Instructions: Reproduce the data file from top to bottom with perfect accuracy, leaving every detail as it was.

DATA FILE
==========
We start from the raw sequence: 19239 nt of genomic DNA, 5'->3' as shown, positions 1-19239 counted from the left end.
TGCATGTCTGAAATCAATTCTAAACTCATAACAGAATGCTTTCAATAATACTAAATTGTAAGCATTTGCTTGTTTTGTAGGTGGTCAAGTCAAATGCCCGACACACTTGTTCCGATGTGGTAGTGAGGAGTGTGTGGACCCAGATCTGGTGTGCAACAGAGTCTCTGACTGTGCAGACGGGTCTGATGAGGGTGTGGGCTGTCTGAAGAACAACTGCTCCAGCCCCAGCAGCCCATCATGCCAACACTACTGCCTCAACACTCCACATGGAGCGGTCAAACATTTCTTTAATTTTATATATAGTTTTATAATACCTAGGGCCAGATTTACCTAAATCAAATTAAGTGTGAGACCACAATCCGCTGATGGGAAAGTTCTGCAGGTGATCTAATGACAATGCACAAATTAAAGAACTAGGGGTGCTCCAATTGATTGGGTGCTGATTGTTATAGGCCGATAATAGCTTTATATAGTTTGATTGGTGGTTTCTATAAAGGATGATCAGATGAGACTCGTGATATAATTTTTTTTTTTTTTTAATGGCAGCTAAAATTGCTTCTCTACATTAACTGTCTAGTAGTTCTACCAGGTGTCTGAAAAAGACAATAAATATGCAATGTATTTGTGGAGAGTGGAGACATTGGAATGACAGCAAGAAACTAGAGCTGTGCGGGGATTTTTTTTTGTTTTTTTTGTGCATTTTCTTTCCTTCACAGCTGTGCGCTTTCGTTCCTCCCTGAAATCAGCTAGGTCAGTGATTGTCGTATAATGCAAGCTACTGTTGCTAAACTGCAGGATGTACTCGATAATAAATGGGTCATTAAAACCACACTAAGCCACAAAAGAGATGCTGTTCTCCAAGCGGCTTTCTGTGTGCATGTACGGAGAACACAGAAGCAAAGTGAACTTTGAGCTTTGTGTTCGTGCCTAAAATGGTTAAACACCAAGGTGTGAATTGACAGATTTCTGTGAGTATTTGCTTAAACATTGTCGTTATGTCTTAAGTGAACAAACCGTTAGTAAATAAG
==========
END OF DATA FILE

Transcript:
We start from the raw sequence: 19239 nt of genomic DNA, 5'->3' as shown, positions 1-19239 counted from the left end.
TGCATGTCTGAAATCAATTCTAAACTCATAACAGAATGCTTTCAATAATACTAAATTGTAAGCATTTGCTTGTTTTGTAGGTGGTCAAGTCAAATGCCCGACACACTTGTTCCGATGTGGTAGTGAGGAGTGTGTGGACCCAGATCTGGTGTGCAACAGAGTCTCTGACTGTGCAGACGGGTCTGATGAGGGTGTGGGCTGTCTGAAGAACAACTGCTCCAGCCCCAGCAGCCCATCATGCCAACACTACTGCCTCAACACTCCACATGGAGCGGTCAAACATTTCTTTAATTTTATATATAGTTTTATAATACCTAGGGCCAGATTTACCTAAATCAAATTAAGTGTGAGACCACAATCCGCTGATGGGAAAGTTCTGCAGGTGATCTAATGACAATGCACAAATTAAAGAACTAGGGGTGCTCCAATTGATTGGGTGCTGATTGTTATAGGCCGATAATAGCTTTATATAGTTTGATTGGTGGTTTCTATAAAGGATGATCAGATGAGACTCGTGATATAATTTTTTTTTTTTTTTAATGGCAGCTAAAATTGCTTCTCTACATTAACTGTCTAGTAGTTCTACCAGGTGTCTGAAAAAGACAATAAATATGCAATGTATTTGTGGAGAGTGGAGACATTGGAATGACAGCAAGAAACTAGAGCTGTGCGGGGATTTTTTTTTGTTTTTTTTGTGCATTTTCTTTCCTTCACAGCTGTGCGCTTTCGTTCCTCCCTGAAATCAGCTAGGTCAGTGATTGTCGTATAATGCAAGCTACTGTTGCTAAACTGCAGGATGTACTCGATAATAAATGGGTCATTAAAACCACACTAAGCCACAAAAGAGATGCTGTTCTCCAAGCGGCTTTCTGTGTGCATGTACGGAGAACACAGAAGCAAAGTGAACTTTGAGCTTTGTGTTCGTGCCTAAAATGGTTAAACACCAAGGTGTGAATTGACAGATTTCTGTGAGTATTTGCTTAAACATTGTCGTTATGTCTTAAGTGAACAAACCGTTAGTAAATAAG